Radiation therapy dose and androgen deprivation therapy in localized prostate cancer: a meta-regression of 5-year outcomes in phase III randomized controlled trials

Tommy Jiang, Daniela Markovic, Jay Patel, Jesus E. Juarez, Ting Martin Ma, David Shabsovich, Nicholas G. Nickols, Robert E. Reiter, David Elashoff, Matthew B. Rettig, Nicholas G. Zaorsky, Daniel E. Spratt, Amar U. Kishan

Research output: Contribution to journalArticlepeer-review

1 Scopus citations

Abstract

Background: While multiple randomized trials have evaluated the benefit of radiation therapy (RT) dose escalation and the use and prolongation of androgen deprivation therapy (ADT) in the treatment of prostate cancer, few studies have evaluated the relative benefit of either form of treatment intensification with each other. Many trials have included treatment strategies that incorporate either high or low dose RT, or short-term or long-term ADT (STADT or LTADT), in one or more trial arms. We sought to compare different forms of treatment intensification of RT in the context of localized prostate cancer. Methods: Using preferred reporting items for systemic reviews and meta-analyses (PRISMA) guidelines, we collected over 40 phases III clinical trials comparing different forms of RT for localized prostate cancer. We performed a meta-regression of 40 individual trials with 21,429 total patients to allow a comparison of the rates and cumulative proportions of 5-year overall survival (OS), prostate cancer-specific mortality (PCSM), and distant metastasis (DM) for each treatment arm of every trial. Results: Dose-escalation either in the absence or presence of STADT failed to significantly improve any 5-year outcome. In contrast, adding LTADT to low dose RT significantly improved 5-year PCSM (Odds ratio [OR] 0.34, 95% confidence interval [CI] 0.22–0.54, p < 0.001) and DM (OR 0.35, 95% CI 0.20–0.63. p < 0.001) over low dose RT alone. Adding STADT also significantly improved 5-year PCSM over low dose RT alone (OR 0.55, 95% CI 0.41–0.75, p < 0.001). Conclusion: While limited by between-study heterogeneity and a lack of individual patient data, this meta-analysis suggests that adding ADT, versus increasing RT dose alone, offers a more consistent improvement in clinical endpoints.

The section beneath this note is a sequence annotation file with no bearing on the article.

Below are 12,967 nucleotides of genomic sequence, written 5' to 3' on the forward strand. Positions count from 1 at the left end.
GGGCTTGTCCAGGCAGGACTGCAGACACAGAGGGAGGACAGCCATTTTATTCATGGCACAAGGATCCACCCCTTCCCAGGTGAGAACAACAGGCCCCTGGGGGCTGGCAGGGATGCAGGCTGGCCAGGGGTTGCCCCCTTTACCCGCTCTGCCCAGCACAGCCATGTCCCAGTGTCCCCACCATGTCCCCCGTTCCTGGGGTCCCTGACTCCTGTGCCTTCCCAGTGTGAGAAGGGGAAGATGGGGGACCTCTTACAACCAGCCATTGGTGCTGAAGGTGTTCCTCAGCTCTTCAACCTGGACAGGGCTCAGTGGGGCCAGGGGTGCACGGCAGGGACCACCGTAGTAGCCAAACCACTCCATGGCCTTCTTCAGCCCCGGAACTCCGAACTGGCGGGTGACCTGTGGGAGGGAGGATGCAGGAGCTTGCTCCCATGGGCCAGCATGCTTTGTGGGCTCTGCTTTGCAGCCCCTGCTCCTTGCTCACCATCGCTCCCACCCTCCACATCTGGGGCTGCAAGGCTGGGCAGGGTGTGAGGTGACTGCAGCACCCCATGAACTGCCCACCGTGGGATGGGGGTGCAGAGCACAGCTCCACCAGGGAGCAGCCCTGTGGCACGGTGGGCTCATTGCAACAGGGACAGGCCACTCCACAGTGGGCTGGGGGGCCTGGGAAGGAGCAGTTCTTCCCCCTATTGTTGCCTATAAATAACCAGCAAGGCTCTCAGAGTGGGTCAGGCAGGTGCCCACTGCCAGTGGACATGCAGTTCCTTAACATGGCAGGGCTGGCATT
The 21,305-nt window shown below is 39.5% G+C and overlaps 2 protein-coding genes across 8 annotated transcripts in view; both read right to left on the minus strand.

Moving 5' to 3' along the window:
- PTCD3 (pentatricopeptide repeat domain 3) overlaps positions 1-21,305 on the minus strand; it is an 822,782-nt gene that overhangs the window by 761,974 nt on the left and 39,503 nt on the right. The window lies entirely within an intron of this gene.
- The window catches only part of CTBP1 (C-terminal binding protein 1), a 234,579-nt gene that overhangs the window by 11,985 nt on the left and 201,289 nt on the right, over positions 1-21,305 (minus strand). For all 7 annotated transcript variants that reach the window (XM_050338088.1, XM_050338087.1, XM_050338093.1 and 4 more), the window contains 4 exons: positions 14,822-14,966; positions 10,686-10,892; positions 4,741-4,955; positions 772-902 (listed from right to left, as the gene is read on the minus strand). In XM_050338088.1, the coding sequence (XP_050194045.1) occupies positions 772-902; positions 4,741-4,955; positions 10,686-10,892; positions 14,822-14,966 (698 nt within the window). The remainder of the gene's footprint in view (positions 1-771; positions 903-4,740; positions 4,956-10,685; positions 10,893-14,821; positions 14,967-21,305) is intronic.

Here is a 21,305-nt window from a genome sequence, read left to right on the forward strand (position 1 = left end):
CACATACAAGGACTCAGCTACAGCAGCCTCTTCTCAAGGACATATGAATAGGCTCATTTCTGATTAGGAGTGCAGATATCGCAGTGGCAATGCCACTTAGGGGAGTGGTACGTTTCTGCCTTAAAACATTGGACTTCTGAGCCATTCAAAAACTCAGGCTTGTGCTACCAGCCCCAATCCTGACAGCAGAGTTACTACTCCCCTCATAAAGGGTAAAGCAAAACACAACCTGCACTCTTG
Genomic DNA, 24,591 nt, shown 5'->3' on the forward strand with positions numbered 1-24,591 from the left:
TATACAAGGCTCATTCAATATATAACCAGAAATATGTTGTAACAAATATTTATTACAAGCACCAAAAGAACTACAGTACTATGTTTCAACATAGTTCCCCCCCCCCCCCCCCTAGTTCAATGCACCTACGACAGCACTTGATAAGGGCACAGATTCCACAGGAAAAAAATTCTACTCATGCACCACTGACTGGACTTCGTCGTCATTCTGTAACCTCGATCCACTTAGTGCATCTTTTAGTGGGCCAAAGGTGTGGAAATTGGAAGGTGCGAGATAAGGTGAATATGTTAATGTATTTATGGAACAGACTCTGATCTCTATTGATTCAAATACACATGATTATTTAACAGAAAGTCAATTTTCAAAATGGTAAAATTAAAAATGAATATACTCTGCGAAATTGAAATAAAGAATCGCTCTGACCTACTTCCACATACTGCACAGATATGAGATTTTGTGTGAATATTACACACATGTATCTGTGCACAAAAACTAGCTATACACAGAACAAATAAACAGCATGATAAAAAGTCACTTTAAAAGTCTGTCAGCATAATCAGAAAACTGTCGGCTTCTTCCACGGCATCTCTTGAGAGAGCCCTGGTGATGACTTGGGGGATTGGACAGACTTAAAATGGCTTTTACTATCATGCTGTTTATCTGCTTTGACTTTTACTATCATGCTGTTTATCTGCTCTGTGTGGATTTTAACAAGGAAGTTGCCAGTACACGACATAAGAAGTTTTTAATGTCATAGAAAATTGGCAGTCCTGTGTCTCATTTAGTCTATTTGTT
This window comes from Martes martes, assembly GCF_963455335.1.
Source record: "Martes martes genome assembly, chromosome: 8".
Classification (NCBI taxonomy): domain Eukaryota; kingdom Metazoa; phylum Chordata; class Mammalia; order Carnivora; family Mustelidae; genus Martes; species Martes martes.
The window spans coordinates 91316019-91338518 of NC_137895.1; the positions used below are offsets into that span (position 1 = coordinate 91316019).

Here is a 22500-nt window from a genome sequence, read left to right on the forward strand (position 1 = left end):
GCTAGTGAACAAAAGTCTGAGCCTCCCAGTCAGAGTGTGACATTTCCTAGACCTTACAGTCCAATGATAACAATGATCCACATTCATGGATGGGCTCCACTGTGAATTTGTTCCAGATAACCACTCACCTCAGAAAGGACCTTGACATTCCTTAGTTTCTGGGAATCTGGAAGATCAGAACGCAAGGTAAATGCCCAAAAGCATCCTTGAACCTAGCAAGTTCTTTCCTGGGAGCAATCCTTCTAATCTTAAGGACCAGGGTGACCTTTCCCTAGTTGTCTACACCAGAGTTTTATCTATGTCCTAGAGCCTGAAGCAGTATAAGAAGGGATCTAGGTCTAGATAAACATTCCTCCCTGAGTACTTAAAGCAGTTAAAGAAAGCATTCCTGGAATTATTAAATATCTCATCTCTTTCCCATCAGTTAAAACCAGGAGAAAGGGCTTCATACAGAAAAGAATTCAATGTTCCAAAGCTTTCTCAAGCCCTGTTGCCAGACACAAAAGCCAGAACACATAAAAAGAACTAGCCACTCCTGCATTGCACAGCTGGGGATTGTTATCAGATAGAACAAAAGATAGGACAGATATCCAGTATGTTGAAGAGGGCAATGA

Original languageEnglish (US)
JournalProstate Cancer and Prostatic Diseases
DOIs
StateAccepted/In press - 2021

All Science Journal Classification (ASJC) codes

  • Oncology
  • Urology
  • Cancer Research

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